In My Opinion: Richard Gill: Wearable technology – an advertiser’s perspective

THE growth in internet-connected devices continues to create new advertising opportunities for businesses to reach highly-targeted audiences with tailored messages.

April, for example, marked the launch of the Apple Watch in the UK in what could be a landmark moment in the growth of wearable technology.

Where any new device on which media content is consumed is brought to market, advertising opportunities are never far behind.

But while this is an exciting opportunity for the advertising community, it also exacerbates an industry challenge – how to accurately attribute the value of a particular advertising message back to a consumer action.

The great strength of digital marketing is that it provides instant feedback to advertisers about how consumers are responding to their adverts.

However, the truth is that industry standard systems have not yet cracked the problem of consumers being exposed to advertising messages across multiple devices, prior to making a purchase on a single device.

Let’s look at a simple example.

If a customer browses the web for a new pair of shoes on their work PC on a Monday morning, continues to research on their mobile phone through lunch, then makes a purchase on their tablet that evening, it’s a significant challenge to join up that user journey and understand all the touch points that may have influenced the ultimate purchase decision.

This was already a challenge when consumers accessed the web through several devices; adding ‘wearables’ to the mix increases this complexity enormously.

As you might expect, the industry is working hard to solve this problem through both improved technology and enhanced data analysis techniques.

But the solution needs to go beyond measuring online sales only.

The UK market leads the way in online sales as a share of overall retail purchases, but even still around 85 per cent of all retail transactions occur in store.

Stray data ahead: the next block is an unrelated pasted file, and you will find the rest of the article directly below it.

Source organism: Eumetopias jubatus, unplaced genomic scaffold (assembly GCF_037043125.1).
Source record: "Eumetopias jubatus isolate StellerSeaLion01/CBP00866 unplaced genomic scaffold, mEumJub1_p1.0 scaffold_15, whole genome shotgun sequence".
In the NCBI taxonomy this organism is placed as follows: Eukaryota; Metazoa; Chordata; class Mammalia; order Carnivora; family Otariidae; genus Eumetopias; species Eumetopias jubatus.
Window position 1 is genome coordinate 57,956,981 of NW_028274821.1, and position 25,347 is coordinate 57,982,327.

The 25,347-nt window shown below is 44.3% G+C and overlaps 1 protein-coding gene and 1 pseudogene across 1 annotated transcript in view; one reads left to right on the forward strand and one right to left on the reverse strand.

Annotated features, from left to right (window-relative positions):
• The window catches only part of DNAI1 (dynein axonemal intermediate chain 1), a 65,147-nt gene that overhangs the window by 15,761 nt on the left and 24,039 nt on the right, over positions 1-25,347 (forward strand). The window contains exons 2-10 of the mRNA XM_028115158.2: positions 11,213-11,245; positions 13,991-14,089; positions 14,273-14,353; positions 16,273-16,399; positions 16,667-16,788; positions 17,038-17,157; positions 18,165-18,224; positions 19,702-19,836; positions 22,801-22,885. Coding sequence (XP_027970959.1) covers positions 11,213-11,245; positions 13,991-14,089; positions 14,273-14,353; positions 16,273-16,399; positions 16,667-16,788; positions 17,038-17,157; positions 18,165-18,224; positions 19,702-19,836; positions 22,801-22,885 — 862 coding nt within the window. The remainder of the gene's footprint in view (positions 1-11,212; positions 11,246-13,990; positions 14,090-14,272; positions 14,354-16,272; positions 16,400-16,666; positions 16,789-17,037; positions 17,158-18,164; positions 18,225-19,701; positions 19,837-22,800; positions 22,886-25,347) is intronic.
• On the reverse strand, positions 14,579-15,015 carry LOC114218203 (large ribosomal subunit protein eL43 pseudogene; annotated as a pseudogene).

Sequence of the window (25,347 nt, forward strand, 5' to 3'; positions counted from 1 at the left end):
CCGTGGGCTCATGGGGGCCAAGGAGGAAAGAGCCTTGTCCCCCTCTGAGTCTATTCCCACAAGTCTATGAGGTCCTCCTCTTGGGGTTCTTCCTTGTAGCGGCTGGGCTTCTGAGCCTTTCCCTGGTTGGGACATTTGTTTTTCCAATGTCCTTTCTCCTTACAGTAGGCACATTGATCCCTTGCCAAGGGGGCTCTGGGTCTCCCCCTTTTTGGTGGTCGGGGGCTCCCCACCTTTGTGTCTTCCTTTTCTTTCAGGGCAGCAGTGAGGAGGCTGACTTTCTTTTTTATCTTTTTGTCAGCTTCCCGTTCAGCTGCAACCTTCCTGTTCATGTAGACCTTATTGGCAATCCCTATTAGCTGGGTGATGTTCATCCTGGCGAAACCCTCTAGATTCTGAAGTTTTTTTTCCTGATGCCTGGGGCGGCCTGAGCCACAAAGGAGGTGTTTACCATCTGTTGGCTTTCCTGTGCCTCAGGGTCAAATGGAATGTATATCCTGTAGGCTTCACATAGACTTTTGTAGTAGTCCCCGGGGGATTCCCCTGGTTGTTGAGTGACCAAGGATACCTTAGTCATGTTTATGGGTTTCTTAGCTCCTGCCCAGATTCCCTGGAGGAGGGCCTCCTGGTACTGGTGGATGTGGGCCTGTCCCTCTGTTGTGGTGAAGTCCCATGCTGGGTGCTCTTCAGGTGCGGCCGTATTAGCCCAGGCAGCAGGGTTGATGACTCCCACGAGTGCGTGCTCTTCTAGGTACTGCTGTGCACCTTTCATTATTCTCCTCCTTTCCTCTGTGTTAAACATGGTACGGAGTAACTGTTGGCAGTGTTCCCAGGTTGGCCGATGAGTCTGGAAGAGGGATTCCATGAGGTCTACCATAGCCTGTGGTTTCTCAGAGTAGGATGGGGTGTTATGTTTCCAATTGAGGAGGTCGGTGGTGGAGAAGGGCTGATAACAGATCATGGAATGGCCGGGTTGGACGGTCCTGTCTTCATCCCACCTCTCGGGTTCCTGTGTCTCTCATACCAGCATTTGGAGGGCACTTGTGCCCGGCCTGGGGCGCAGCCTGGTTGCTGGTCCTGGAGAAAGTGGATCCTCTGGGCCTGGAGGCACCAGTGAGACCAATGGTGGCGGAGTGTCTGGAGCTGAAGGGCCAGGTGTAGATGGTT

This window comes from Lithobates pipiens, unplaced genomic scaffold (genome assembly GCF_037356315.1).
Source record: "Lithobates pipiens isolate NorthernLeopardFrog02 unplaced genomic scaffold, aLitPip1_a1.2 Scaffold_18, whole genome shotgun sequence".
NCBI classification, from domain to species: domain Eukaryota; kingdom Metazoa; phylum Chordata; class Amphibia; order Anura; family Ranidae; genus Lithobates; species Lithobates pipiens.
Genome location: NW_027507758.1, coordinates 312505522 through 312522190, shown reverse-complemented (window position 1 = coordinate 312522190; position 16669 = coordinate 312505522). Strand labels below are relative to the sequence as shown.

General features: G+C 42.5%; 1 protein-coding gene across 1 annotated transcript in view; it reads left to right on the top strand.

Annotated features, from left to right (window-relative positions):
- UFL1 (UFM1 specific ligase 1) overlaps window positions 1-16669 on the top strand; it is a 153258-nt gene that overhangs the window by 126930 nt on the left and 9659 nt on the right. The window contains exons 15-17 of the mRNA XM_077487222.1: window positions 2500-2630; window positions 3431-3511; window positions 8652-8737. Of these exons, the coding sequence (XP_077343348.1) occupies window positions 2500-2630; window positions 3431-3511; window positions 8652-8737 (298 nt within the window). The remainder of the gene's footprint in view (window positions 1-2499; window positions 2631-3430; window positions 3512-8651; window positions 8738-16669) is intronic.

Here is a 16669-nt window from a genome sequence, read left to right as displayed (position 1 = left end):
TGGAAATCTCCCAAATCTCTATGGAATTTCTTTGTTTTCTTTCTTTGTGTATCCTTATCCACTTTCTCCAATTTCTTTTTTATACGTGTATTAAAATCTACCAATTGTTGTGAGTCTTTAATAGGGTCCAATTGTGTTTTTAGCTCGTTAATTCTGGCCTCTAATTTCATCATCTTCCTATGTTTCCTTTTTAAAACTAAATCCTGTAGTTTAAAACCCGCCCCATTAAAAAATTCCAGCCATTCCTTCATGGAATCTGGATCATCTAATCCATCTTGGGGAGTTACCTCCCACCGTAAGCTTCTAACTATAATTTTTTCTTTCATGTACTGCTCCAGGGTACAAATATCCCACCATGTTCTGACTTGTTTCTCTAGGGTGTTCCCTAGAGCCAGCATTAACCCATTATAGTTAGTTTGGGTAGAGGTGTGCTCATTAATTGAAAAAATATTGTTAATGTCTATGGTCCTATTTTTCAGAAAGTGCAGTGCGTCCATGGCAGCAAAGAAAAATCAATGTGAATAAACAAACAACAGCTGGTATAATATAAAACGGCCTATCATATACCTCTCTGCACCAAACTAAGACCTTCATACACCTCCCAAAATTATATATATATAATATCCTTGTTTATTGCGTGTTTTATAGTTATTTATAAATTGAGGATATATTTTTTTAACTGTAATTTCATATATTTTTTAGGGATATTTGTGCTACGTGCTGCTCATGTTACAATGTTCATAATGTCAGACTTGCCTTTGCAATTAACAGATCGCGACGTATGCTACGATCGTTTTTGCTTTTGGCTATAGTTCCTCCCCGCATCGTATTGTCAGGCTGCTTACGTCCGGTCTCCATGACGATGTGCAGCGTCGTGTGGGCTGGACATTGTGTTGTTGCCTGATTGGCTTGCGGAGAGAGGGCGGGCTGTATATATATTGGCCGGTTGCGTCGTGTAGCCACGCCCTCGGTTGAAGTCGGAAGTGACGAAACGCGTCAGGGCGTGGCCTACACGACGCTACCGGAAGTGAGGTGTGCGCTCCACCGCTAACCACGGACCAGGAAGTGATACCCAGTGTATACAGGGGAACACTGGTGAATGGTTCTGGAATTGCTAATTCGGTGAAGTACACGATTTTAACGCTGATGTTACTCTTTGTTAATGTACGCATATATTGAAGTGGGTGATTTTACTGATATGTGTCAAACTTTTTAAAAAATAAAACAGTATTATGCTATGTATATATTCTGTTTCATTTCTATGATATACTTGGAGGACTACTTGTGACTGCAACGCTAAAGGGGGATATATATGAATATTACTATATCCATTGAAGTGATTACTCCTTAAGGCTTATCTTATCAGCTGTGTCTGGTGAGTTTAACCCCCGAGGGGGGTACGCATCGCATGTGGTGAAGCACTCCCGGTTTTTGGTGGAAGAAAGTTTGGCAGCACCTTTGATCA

It simply isn’t good enough for businesses to be focussing all of their attention, from an attribution point of view, on such a small share of their overall business.

Google have recognised this and stated that their top priority for 2015 is to make major progress in this area.

In recent years, they have partnered with agencies to bring more clarity to this area through research studies, but the next step may be to capitalise on physical in-store beacon technology which is now being tested in US high street retailers.

The premise is that these beacons can communicate with connected devices such as smart phones or watches, and allow the retailer to send targeted messages to the device, or track an in-store purchase back to an online interaction such as a web search or website visit.

This would be a much welcomed leap forward in helping businesses answer the all-important question: for every £1 I spend on marketing, how much do I get back?

Richard Gill is managing director of UK-wide digital performance marketing agency iProspect, based in the company’s Scottish office.

He is the current Rising Agency Star, from last year’s Marketing Society Scotland Marketing Star Awards. This year’s awards are taking place on the 18th of next month, at the Glasgow Science Centre.